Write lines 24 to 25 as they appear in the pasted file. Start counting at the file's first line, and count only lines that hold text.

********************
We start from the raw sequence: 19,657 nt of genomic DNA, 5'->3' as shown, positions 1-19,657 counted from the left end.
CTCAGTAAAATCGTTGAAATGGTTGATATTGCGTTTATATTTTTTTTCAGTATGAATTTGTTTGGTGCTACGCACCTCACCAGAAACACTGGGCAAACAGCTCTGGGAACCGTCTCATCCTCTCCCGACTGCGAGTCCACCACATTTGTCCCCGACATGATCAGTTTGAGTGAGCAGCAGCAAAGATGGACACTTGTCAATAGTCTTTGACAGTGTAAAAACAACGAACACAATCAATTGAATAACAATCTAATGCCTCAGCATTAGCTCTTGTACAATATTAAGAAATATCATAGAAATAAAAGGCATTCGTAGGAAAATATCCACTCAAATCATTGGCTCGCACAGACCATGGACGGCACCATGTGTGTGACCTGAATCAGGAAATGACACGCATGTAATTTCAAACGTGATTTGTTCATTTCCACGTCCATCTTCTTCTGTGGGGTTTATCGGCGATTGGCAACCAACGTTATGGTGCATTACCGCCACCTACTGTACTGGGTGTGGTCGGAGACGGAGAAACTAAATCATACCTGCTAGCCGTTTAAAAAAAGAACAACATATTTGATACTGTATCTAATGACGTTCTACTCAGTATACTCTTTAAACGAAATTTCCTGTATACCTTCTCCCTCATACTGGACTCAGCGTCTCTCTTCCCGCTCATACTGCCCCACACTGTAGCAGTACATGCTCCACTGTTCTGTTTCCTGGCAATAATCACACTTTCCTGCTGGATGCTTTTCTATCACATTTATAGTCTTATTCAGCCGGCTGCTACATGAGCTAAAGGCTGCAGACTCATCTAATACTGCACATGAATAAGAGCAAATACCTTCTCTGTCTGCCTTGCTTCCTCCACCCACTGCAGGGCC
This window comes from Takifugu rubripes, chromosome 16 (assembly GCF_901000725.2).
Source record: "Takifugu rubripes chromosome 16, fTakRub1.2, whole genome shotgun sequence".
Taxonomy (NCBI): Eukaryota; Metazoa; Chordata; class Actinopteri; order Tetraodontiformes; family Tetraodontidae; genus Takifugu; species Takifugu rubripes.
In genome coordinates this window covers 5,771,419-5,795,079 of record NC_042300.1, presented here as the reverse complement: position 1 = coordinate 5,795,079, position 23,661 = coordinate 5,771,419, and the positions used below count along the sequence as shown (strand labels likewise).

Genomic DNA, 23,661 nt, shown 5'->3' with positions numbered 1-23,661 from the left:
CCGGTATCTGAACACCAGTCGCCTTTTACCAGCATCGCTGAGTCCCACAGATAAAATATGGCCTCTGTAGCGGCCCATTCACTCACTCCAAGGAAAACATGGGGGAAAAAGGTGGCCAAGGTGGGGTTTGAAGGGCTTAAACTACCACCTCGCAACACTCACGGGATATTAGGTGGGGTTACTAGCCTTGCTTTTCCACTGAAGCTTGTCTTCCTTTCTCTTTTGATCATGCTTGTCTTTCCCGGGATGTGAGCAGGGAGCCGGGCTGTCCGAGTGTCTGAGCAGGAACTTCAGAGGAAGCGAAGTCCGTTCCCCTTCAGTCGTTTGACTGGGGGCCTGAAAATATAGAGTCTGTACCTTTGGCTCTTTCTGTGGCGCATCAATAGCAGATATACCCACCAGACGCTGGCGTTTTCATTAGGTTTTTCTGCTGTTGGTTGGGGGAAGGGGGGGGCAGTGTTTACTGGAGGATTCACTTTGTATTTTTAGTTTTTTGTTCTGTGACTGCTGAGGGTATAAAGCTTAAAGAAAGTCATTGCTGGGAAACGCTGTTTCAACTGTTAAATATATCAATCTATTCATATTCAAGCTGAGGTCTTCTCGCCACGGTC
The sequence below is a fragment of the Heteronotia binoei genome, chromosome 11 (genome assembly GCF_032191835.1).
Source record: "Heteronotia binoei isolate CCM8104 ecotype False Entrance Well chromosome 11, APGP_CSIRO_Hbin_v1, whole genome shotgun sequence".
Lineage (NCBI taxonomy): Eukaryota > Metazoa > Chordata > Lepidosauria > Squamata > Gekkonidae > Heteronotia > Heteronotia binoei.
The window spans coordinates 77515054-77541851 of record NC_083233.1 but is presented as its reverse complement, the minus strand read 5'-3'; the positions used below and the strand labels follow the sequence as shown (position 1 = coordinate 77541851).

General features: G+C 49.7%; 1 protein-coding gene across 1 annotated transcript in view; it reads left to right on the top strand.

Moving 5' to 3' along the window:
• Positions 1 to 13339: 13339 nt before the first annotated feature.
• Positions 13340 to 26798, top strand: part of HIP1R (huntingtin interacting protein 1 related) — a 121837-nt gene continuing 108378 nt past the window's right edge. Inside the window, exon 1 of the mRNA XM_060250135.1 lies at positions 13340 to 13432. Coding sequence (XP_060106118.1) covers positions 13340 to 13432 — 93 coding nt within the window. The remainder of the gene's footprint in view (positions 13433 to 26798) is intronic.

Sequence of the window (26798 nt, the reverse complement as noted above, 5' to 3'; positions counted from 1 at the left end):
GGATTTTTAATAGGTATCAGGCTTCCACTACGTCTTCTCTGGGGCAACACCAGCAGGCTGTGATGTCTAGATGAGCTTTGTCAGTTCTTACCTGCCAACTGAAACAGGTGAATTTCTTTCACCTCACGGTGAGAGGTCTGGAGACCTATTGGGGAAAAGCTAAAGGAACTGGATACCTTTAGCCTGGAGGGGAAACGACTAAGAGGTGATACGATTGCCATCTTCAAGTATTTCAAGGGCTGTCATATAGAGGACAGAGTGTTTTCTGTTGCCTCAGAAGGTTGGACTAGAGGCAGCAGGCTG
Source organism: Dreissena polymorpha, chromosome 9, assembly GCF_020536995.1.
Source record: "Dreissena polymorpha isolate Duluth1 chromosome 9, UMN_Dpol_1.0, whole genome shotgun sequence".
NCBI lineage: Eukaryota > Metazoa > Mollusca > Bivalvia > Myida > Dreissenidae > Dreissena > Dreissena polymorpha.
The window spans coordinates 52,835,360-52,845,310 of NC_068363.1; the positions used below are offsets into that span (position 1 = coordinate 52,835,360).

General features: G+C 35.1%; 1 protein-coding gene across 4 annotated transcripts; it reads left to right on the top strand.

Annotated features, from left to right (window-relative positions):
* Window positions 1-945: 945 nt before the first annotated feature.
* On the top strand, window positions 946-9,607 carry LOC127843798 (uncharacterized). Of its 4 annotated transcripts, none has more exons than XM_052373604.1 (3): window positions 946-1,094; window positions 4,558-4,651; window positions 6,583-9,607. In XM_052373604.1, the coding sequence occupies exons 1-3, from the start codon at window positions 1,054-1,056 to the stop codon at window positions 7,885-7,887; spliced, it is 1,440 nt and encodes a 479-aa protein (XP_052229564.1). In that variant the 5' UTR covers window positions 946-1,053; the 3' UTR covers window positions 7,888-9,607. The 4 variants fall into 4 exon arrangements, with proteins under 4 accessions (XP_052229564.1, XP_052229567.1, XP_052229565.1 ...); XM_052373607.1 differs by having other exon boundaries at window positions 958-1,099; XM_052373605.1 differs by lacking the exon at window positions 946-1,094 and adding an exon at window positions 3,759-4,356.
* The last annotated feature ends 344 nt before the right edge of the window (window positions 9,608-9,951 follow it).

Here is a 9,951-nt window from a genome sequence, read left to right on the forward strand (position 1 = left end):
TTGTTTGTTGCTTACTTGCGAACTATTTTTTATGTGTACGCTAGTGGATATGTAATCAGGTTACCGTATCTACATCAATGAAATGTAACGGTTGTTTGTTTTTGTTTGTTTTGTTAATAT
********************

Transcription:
Annotated features, from left to right (window-relative positions):
* Window positions 1-945: 945 nt before the first annotated feature.